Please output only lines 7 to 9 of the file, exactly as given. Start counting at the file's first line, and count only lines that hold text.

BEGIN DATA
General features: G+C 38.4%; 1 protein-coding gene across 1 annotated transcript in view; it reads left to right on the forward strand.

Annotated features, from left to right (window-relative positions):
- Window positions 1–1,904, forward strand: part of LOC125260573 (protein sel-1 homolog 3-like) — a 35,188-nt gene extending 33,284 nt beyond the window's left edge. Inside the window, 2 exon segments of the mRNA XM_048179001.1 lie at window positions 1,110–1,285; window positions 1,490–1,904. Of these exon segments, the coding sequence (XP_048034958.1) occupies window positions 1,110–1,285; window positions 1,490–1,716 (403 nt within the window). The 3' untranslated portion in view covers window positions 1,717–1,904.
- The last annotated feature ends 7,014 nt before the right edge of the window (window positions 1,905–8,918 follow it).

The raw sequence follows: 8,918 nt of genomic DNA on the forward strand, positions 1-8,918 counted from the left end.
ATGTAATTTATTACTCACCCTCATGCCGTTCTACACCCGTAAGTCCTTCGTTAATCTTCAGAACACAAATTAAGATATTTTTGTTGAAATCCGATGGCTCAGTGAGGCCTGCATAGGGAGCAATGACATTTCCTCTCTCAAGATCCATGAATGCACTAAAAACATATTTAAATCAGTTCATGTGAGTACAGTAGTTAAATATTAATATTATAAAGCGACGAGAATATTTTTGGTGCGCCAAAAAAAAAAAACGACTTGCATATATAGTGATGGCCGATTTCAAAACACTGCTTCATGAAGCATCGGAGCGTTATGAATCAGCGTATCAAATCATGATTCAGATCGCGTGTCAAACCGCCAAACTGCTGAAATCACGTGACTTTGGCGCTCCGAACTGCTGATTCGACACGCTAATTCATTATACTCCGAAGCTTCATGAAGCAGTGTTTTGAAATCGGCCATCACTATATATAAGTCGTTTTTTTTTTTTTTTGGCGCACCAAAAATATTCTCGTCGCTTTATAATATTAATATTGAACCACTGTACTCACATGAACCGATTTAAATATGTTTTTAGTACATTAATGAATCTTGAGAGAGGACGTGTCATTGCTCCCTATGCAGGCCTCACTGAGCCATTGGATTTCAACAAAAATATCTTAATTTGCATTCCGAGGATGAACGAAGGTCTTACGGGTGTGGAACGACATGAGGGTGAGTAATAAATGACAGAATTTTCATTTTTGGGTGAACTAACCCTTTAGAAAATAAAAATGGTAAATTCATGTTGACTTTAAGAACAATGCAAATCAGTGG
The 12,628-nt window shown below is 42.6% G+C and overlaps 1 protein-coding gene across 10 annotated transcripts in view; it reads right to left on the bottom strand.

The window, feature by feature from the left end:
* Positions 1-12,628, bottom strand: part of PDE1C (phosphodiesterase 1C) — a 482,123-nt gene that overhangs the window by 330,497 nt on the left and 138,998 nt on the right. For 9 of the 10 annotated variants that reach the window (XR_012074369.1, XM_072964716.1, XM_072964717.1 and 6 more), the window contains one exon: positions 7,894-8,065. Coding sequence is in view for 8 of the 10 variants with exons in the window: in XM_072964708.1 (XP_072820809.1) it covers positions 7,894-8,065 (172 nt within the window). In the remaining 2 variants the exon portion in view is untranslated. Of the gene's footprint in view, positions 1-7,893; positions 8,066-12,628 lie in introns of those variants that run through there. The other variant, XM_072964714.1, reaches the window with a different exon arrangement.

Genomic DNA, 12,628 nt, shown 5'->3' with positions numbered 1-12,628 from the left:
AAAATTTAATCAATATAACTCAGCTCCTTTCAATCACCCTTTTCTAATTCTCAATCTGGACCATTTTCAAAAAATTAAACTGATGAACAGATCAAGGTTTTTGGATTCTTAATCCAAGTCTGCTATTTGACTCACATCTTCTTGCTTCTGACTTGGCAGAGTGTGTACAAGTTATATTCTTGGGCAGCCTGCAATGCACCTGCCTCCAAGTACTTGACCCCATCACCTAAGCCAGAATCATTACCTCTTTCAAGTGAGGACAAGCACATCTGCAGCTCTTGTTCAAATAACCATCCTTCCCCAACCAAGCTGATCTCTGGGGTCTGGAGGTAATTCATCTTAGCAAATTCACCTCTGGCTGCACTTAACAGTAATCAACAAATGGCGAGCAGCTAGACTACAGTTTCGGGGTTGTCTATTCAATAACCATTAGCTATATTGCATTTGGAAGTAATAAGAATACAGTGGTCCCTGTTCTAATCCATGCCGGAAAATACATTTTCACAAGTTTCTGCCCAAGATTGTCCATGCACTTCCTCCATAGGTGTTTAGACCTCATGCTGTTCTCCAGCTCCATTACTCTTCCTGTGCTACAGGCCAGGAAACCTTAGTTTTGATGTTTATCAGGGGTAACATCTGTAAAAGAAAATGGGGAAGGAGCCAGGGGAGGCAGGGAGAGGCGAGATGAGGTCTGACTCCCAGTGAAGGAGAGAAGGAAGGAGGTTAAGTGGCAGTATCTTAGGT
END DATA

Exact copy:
The 12,628-nt window shown below is 42.6% G+C and overlaps 1 protein-coding gene across 10 annotated transcripts in view; it reads right to left on the bottom strand.

The window, feature by feature from the left end:
* Positions 1-12,628, bottom strand: part of PDE1C (phosphodiesterase 1C) — a 482,123-nt gene that overhangs the window by 330,497 nt on the left and 138,998 nt on the right. For 9 of the 10 annotated variants that reach the window (XR_012074369.1, XM_072964716.1, XM_072964717.1 and 6 more), the window contains one exon: positions 7,894-8,065. Coding sequence is in view for 8 of the 10 variants with exons in the window: in XM_072964708.1 (XP_072820809.1) it covers positions 7,894-8,065 (172 nt within the window). In the remaining 2 variants the exon portion in view is untranslated. Of the gene's footprint in view, positions 1-7,893; positions 8,066-12,628 lie in introns of those variants that run through there. The other variant, XM_072964714.1, reaches the window with a different exon arrangement.